"That includes me. If the team feel they have a better chance of winning with me on the wheel, I'll be on the wheel, if we feel we have a better chance with me off the wheel, no problem. Our attitude has always been you put the team before yourself.

"Once again we will go away and review everything and tomorrow we will put out the boat, the configuration and the team we feel will give us the best possible chance to win some races.

"We don't need to think too much about the end result, all we need to focus on is winning one race, and one race at a time. We have to learn from our mistakes and come out fighting stronger tomorrow, that's it, that's all we will be thinking about."

Racing is scheduled to resume at 2.00pm on Monday 26th June with races nine and ten in the America's Cup Match, presented by Louis Vuitton, taking place on Bermuda's Great Sound.

Race Seven

It was a drag race over the startline in race seven as both teams made clean getaways, Emirates Team New Zealand just ahead as they rounded mark one. Spithill blinked first, making the turn before Burling and slowly inching closer to the Kiwis as they headed towards gate two. On leg three there was very little between the two teams but the Kiwis extended their advantage again as they headed upwind, giving themselves a 32 second lead as they headed into leg four.

Despite the growing gap, ORACLE TEAM USA did not give up, continuing to try and claw back the advantage the Kiwis were building, but it was largely to no avail. The New Zealanders put on a dominant display, extending their lead to 40 seconds by gate four and then slightly back to 35 seconds at the fifth gate.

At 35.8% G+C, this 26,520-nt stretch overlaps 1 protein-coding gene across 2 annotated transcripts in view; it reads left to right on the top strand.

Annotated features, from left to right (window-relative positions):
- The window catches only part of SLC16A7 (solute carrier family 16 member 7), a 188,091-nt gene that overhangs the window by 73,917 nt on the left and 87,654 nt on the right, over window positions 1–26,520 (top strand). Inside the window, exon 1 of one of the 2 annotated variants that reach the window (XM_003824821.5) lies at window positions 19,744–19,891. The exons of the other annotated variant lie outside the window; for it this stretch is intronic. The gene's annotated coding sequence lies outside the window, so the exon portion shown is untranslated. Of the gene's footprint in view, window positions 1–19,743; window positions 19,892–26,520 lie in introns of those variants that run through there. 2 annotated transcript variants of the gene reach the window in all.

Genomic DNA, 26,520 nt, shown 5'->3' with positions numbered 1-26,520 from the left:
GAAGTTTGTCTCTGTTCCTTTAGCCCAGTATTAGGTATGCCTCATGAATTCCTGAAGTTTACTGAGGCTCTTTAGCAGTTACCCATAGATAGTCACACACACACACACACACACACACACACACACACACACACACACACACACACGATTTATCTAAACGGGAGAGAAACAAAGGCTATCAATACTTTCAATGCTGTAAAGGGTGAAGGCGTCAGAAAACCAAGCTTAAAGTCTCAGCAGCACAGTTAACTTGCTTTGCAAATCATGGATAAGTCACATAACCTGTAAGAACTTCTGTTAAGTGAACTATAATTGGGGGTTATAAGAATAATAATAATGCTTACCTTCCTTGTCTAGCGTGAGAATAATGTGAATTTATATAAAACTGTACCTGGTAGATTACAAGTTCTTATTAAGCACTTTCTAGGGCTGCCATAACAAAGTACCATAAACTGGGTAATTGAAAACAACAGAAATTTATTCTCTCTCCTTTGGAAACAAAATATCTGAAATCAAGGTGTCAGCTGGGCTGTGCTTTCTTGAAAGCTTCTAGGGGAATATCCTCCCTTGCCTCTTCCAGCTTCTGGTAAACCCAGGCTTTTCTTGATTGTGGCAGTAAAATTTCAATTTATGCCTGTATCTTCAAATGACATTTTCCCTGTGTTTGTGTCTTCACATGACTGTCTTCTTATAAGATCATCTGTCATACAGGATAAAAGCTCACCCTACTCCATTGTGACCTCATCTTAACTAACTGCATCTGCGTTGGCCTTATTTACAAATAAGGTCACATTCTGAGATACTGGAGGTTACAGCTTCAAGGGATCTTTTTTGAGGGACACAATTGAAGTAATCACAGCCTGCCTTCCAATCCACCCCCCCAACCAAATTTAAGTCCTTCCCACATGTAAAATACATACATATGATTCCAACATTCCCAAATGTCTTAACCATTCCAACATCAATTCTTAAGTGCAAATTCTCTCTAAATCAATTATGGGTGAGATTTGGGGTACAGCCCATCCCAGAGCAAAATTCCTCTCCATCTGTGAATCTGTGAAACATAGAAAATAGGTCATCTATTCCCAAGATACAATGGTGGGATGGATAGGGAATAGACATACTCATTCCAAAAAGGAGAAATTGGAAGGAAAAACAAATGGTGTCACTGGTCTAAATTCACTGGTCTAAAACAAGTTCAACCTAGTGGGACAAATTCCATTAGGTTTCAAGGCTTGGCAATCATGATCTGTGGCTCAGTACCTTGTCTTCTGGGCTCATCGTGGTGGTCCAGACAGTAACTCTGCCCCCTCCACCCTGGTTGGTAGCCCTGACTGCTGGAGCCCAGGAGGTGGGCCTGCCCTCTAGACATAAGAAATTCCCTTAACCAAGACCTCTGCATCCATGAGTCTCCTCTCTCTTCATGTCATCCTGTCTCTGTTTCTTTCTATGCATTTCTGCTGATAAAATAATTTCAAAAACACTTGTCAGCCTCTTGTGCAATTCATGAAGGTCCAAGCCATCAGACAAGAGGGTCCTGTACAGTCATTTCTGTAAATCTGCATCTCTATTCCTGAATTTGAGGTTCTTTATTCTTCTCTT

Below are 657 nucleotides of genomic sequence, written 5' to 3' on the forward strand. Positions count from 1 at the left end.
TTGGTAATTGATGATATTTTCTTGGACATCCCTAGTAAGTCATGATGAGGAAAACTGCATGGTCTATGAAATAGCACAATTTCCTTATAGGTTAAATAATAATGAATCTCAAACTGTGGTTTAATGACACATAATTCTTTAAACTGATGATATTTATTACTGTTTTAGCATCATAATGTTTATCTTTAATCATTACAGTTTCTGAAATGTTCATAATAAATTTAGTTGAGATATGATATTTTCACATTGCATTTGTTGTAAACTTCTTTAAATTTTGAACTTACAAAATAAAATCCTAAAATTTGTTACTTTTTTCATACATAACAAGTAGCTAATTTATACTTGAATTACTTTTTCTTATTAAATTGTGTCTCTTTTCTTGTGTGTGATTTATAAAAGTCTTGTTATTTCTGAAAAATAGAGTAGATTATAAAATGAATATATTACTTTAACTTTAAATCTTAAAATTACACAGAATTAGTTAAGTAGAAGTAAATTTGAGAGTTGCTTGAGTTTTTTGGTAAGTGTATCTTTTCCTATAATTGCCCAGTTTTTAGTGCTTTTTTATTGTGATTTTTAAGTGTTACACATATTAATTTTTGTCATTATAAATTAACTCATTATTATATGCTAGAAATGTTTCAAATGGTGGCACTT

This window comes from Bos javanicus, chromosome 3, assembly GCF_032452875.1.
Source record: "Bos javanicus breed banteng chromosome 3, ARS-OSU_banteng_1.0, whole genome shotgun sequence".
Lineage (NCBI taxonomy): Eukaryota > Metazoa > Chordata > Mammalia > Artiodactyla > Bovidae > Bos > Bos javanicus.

On leg six it looked as if Emirates Team New Zealand would wrap up the victory cleanly, but a bad jibe gave ORACLE TEAM USA a glimmer of hope.

Spithill and his crew did everything they could to stop the leaderboard ticking round to 5-1 to Emirates Team New Zealand, reducing the deficit to 13 seconds at the sixth gate, but they were unable to bridge the gap completely and that left the Kiwis celebrating victory in race seven.

Race Eight

The second of Sunday's two races started with Emirates Team New Zealand putting clear air between them and ORACLE TEAM USA well before the startline after Spithill had failed to box in his rival, having to watch Burling accelerating into a 13 second lead before Spithill had even crossed the start.

"We thought we would be able to pull a manoeuvre off but clearly we couldn't, it was a big mistake," admitted Spithill on the poor pre-start. "That really handed it to Peter and these guys were in a pretty easy situation to hook us and that's game over really."

By gate two that lead was already up to 24 seconds and Spithill chose to split the course, a decision that appeared to pay dividends as the gap started to decrease, but a penalty on leg four as ORACLE TEAM USA sailed outside the boundary effectively ended their hopes in race eight.

Again, Emirates Team New Zealand continued to extend their lead, reaching 36 seconds ahead at mark four, sailing their America's Cup Class (ACC) boat perfectly. This was in contrast to ORACLE TEAM USA whose minor issues kept increasing the difference between the two teams on the racetrack.